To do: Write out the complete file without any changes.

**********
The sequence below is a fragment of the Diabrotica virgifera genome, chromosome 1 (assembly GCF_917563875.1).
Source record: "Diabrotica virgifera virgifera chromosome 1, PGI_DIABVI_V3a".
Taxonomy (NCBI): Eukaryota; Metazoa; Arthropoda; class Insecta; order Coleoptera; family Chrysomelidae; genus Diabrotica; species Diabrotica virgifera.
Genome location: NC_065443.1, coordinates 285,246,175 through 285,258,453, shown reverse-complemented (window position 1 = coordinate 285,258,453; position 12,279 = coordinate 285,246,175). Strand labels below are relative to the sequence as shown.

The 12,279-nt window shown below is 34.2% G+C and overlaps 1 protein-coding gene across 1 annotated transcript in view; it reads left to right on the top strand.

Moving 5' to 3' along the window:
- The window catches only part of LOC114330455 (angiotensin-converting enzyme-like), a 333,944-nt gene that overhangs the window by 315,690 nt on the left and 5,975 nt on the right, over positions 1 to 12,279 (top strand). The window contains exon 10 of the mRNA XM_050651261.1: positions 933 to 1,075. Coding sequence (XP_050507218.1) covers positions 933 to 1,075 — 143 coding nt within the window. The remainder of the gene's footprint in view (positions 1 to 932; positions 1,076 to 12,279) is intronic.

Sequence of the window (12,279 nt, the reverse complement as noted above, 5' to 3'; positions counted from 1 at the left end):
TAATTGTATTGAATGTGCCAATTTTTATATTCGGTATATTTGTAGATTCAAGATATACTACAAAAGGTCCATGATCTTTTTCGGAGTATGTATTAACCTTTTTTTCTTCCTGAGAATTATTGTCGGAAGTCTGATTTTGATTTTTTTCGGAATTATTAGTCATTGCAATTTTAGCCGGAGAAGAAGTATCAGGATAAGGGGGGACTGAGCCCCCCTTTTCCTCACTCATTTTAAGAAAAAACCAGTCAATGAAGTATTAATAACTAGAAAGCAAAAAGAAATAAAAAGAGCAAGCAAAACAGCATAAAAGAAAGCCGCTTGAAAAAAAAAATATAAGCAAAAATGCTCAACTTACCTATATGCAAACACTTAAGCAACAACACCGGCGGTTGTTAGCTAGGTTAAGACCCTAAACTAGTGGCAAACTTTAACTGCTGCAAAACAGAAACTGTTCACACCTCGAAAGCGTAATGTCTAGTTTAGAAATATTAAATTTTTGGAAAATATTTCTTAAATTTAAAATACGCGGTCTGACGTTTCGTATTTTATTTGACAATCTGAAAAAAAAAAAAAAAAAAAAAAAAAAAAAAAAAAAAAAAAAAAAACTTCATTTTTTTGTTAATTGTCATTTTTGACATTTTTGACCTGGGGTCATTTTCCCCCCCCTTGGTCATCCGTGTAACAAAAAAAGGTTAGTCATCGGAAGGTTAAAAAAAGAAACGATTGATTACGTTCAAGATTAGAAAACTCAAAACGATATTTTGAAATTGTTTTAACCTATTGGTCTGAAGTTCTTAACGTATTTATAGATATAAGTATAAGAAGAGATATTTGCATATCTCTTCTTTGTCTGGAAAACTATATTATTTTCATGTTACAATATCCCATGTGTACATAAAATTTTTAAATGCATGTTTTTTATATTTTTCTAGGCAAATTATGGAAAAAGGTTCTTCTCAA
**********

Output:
The sequence below is a fragment of the Diabrotica virgifera genome, chromosome 1 (assembly GCF_917563875.1).
Source record: "Diabrotica virgifera virgifera chromosome 1, PGI_DIABVI_V3a".
Taxonomy (NCBI): Eukaryota; Metazoa; Arthropoda; class Insecta; order Coleoptera; family Chrysomelidae; genus Diabrotica; species Diabrotica virgifera.
Genome location: NC_065443.1, coordinates 285,246,175 through 285,258,453, shown reverse-complemented (window position 1 = coordinate 285,258,453; position 12,279 = coordinate 285,246,175). Strand labels below are relative to the sequence as shown.

The 12,279-nt window shown below is 34.2% G+C and overlaps 1 protein-coding gene across 1 annotated transcript in view; it reads left to right on the top strand.

Moving 5' to 3' along the window:
- The window catches only part of LOC114330455 (angiotensin-converting enzyme-like), a 333,944-nt gene that overhangs the window by 315,690 nt on the left and 5,975 nt on the right, over positions 1 to 12,279 (top strand). The window contains exon 10 of the mRNA XM_050651261.1: positions 933 to 1,075. Coding sequence (XP_050507218.1) covers positions 933 to 1,075 — 143 coding nt within the window. The remainder of the gene's footprint in view (positions 1 to 932; positions 1,076 to 12,279) is intronic.

Sequence of the window (12,279 nt, the reverse complement as noted above, 5' to 3'; positions counted from 1 at the left end):
TAATTGTATTGAATGTGCCAATTTTTATATTCGGTATATTTGTAGATTCAAGATATACTACAAAAGGTCCATGATCTTTTTCGGAGTATGTATTAACCTTTTTTTCTTCCTGAGAATTATTGTCGGAAGTCTGATTTTGATTTTTTTCGGAATTATTAGTCATTGCAATTTTAGCCGGAGAAGAAGTATCAGGATAAGGGGGGACTGAGCCCCCCTTTTCCTCACTCATTTTAAGAAAAAACCAGTCAATGAAGTATTAATAACTAGAAAGCAAAAAGAAATAAAAAGAGCAAGCAAAACAGCATAAAAGAAAGCCGCTTGAAAAAAAAAATATAAGCAAAAATGCTCAACTTACCTATATGCAAACACTTAAGCAACAACACCGGCGGTTGTTAGCTAGGTTAAGACCCTAAACTAGTGGCAAACTTTAACTGCTGCAAAACAGAAACTGTTCACACCTCGAAAGCGTAATGTCTAGTTTAGAAATATTAAATTTTTGGAAAATATTTCTTAAATTTAAAATACGCGGTCTGACGTTTCGTATTTTATTTGACAATCTGAAAAAAAAAAAAAAAAAAAAAAAAAAAAAAAAAAAAAAAAAAAAACTTCATTTTTTTGTTAATTGTCATTTTTGACATTTTTGACCTGGGGTCATTTTCCCCCCCCTTGGTCATCCGTGTAACAAAAAAAGGTTAGTCATCGGAAGGTTAAAAAAAGAAACGATTGATTACGTTCAAGATTAGAAAACTCAAAACGATATTTTGAAATTGTTTTAACCTATTGGTCTGAAGTTCTTAACGTATTTATAGATATAAGTATAAGAAGAGATATTTGCATATCTCTTCTTTGTCTGGAAAACTATATTATTTTCATGTTACAATATCCCATGTGTACATAAAATTTTTAAATGCATGTTTTTTATATTTTTCTAGGCAAATTATGGAAAAAGGTTCTTCTCAA